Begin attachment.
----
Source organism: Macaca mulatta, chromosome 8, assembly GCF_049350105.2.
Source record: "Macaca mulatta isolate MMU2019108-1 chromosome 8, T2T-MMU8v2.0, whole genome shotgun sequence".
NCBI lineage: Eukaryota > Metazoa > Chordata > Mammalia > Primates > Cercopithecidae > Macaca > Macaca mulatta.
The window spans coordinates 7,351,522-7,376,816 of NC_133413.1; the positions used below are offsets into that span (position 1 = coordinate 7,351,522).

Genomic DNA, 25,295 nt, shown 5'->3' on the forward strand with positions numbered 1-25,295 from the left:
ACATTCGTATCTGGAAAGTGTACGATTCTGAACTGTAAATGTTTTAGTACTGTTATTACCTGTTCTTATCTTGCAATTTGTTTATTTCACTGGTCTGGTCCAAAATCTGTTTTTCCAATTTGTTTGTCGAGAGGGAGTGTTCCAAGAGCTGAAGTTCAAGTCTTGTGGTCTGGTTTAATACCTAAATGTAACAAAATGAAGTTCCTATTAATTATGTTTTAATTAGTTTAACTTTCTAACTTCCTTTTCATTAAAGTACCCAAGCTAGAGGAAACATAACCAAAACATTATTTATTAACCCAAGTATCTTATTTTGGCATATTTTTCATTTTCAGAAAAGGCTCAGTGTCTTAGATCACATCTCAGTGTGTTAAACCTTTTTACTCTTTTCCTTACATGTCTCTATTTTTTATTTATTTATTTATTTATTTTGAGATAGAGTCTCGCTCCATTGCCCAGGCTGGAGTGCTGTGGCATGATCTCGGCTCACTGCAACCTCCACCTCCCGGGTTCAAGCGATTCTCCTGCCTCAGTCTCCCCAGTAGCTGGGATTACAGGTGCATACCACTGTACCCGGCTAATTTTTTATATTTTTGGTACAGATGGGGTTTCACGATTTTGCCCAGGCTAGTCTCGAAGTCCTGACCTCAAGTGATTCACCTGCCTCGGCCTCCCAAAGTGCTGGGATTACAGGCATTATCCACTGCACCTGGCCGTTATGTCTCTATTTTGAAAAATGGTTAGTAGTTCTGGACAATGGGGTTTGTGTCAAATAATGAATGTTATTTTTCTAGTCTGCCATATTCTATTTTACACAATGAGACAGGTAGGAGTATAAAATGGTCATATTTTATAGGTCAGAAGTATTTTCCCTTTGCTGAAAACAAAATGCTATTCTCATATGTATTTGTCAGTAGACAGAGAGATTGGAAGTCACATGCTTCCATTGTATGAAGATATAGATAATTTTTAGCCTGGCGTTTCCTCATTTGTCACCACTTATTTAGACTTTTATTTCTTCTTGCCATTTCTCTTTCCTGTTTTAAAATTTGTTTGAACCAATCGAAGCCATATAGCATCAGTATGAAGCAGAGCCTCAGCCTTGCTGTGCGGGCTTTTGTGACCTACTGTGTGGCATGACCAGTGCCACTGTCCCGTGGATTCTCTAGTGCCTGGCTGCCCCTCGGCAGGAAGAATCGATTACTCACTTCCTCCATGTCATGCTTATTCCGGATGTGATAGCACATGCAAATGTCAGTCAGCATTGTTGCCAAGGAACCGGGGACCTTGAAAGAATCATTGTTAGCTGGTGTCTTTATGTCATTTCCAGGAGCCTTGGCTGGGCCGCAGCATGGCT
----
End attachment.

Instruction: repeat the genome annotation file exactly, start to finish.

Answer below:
Source organism: Macaca mulatta, chromosome 8, assembly GCF_049350105.2.
Source record: "Macaca mulatta isolate MMU2019108-1 chromosome 8, T2T-MMU8v2.0, whole genome shotgun sequence".
NCBI lineage: Eukaryota > Metazoa > Chordata > Mammalia > Primates > Cercopithecidae > Macaca > Macaca mulatta.
The window spans coordinates 7,351,522-7,376,816 of NC_133413.1; the positions used below are offsets into that span (position 1 = coordinate 7,351,522).

Genomic DNA, 25,295 nt, shown 5'->3' on the forward strand with positions numbered 1-25,295 from the left:
ACATTCGTATCTGGAAAGTGTACGATTCTGAACTGTAAATGTTTTAGTACTGTTATTACCTGTTCTTATCTTGCAATTTGTTTATTTCACTGGTCTGGTCCAAAATCTGTTTTTCCAATTTGTTTGTCGAGAGGGAGTGTTCCAAGAGCTGAAGTTCAAGTCTTGTGGTCTGGTTTAATACCTAAATGTAACAAAATGAAGTTCCTATTAATTATGTTTTAATTAGTTTAACTTTCTAACTTCCTTTTCATTAAAGTACCCAAGCTAGAGGAAACATAACCAAAACATTATTTATTAACCCAAGTATCTTATTTTGGCATATTTTTCATTTTCAGAAAAGGCTCAGTGTCTTAGATCACATCTCAGTGTGTTAAACCTTTTTACTCTTTTCCTTACATGTCTCTATTTTTTATTTATTTATTTATTTATTTTGAGATAGAGTCTCGCTCCATTGCCCAGGCTGGAGTGCTGTGGCATGATCTCGGCTCACTGCAACCTCCACCTCCCGGGTTCAAGCGATTCTCCTGCCTCAGTCTCCCCAGTAGCTGGGATTACAGGTGCATACCACTGTACCCGGCTAATTTTTTATATTTTTGGTACAGATGGGGTTTCACGATTTTGCCCAGGCTAGTCTCGAAGTCCTGACCTCAAGTGATTCACCTGCCTCGGCCTCCCAAAGTGCTGGGATTACAGGCATTATCCACTGCACCTGGCCGTTATGTCTCTATTTTGAAAAATGGTTAGTAGTTCTGGACAATGGGGTTTGTGTCAAATAATGAATGTTATTTTTCTAGTCTGCCATATTCTATTTTACACAATGAGACAGGTAGGAGTATAAAATGGTCATATTTTATAGGTCAGAAGTATTTTCCCTTTGCTGAAAACAAAATGCTATTCTCATATGTATTTGTCAGTAGACAGAGAGATTGGAAGTCACATGCTTCCATTGTATGAAGATATAGATAATTTTTAGCCTGGCGTTTCCTCATTTGTCACCACTTATTTAGACTTTTATTTCTTCTTGCCATTTCTCTTTCCTGTTTTAAAATTTGTTTGAACCAATCGAAGCCATATAGCATCAGTATGAAGCAGAGCCTCAGCCTTGCTGTGCGGGCTTTTGTGACCTACTGTGTGGCATGACCAGTGCCACTGTCCCGTGGATTCTCTAGTGCCTGGCTGCCCCTCGGCAGGAAGAATCGATTACTCACTTCCTCCATGTCATGCTTATTCCGGATGTGATAGCACATGCAAATGTCAGTCAGCATTGTTGCCAAGGAACCGGGGACCTTGAAAGAATCATTGTTAGCTGGTGTCTTTATGTCATTTCCAGGAGCCTTGGCTGGGCCGCAGCATGGCT